Seven months later, the debate continues to wage. Was Gillis the progressive pariah, or the unappreciative beneficiary of his predecessors’ foundation? Up first is one of the most important trades that Mike Gillis made as Canucks general manager.
Part 1: Christian Ehrhoff
Regardless of where you stand on the Gillis debate, a number of moves in his polarizing tenure were universally accepted as unqualified strokes of genius.
At the top of that list, right beside the 5 year/$30.5M contracts of Daniel and Henrik Sedin, is the August 2009 acquisition of Christian Ehrhoff from the San Jose Sharks for bust prospects Patrick White and Daniel Rahimi.
Embodying the puck-moving quarterback the Canucks had long since coveted, Ehrhoff quickly stabilized the back-end as the team established itself as the league’s defensive blueprint.
In each of his two seasons in Vancouver, Ehrhoff captured the Babe Pratt Trophy as the team’s best defenseman.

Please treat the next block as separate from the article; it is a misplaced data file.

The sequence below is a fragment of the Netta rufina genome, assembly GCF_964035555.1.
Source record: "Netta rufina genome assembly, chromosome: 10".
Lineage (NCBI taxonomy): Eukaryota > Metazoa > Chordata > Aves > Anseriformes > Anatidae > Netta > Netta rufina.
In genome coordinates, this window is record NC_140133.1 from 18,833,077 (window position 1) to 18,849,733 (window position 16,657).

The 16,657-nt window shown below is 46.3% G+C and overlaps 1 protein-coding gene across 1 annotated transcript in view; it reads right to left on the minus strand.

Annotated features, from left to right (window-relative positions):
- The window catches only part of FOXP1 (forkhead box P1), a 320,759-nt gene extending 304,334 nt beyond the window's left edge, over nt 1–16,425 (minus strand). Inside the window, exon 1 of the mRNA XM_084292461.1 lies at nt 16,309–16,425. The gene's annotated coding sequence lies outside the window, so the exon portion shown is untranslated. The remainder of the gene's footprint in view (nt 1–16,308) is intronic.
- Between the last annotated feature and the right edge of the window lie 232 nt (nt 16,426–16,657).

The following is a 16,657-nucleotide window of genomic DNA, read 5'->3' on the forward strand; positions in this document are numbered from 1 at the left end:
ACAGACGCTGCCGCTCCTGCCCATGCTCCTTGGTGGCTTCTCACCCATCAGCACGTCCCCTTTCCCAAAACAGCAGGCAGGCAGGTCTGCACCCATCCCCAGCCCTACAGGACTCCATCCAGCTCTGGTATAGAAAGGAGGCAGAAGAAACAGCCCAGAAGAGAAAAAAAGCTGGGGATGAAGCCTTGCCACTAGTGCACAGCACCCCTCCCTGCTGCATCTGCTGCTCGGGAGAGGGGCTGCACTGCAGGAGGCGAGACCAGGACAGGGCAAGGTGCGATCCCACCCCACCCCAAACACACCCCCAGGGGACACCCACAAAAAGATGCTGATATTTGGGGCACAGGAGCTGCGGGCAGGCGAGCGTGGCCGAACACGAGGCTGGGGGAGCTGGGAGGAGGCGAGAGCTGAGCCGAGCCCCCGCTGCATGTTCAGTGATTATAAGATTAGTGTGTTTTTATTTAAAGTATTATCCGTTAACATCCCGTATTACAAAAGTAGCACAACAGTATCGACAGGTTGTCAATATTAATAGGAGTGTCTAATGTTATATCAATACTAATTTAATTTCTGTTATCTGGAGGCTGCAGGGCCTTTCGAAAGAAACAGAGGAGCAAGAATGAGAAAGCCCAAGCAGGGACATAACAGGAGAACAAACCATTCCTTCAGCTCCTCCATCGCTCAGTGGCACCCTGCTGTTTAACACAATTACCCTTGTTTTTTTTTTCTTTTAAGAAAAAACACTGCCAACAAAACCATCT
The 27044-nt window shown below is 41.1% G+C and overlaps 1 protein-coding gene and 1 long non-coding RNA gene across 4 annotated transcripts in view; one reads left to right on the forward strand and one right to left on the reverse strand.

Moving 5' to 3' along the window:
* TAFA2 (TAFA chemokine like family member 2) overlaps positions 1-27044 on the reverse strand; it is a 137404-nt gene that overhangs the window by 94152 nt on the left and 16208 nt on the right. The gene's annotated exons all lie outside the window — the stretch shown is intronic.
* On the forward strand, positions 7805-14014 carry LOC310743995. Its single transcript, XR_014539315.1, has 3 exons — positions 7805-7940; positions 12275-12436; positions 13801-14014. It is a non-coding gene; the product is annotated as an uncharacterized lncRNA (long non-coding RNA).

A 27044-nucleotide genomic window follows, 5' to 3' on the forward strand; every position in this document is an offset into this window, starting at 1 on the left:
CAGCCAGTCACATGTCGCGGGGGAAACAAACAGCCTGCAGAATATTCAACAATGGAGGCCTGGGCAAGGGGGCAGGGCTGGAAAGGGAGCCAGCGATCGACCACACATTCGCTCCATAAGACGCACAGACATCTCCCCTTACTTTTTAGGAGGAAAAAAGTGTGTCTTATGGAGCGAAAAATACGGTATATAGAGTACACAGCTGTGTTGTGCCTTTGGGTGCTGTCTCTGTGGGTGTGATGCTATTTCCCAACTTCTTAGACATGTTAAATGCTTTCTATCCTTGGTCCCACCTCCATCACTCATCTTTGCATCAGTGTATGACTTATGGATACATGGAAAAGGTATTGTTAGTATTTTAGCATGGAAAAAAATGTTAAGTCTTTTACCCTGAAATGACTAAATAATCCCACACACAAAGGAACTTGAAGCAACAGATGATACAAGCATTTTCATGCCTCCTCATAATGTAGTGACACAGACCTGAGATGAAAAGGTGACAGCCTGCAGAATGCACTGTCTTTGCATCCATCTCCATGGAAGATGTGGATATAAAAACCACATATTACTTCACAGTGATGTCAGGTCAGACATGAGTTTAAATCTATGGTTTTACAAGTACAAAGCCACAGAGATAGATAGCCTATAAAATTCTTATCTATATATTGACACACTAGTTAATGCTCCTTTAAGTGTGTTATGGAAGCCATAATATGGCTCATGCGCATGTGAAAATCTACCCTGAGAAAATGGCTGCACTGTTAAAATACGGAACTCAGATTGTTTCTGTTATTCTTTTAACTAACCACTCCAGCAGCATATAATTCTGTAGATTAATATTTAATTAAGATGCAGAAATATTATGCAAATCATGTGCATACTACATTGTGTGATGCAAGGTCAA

In 2009-10, he notched 44 points and contributed to the league’s fifth-best power play. He also set the franchise’s single-season plus-minus record at +36 (a fact often ignored by his critics).
In 2010-11, he notched 50 points, and quarterbacked the league’s best power play. He excelled in the early rounds of the post-season, before succumbing to an injured shoulder.
Simply put, the Canucks’ rapid ascent to the league’s forefront would not have been possible without the offensive stalwart. When you consider the related improvement of defensive partner Alex Edler, the cost of two forgettable non-NHL prospects, and a meager cap hit of $3.1M, Mike Gillis seemingly deserves an A+ for the transaction.
But, like so many issues with Gillis, there’s another side to the story.